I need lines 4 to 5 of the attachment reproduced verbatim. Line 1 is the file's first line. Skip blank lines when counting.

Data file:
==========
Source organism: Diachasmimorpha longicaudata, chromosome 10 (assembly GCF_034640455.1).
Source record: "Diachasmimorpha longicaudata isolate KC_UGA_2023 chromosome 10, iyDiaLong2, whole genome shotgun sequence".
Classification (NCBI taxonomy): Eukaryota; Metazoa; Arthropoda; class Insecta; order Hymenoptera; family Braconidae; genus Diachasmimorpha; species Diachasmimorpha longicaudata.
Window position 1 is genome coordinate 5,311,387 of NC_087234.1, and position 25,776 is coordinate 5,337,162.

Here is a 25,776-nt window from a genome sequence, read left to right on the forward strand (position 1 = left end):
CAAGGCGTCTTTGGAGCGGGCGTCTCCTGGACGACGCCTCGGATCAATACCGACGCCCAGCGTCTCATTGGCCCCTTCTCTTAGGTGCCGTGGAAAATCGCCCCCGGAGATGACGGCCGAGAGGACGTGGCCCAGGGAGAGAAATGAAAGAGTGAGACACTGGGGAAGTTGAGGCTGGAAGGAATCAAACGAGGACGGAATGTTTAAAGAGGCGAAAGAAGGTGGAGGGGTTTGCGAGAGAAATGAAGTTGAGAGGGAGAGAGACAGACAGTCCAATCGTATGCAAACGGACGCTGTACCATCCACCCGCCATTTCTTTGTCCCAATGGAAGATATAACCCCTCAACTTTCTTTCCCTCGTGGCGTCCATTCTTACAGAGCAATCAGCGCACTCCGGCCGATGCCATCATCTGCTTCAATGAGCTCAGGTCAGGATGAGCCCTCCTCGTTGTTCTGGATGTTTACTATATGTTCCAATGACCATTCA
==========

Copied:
Window position 1 is genome coordinate 5,311,387 of NC_087234.1, and position 25,776 is coordinate 5,337,162.

Here is a 25,776-nt window from a genome sequence, read left to right on the forward strand (position 1 = left end):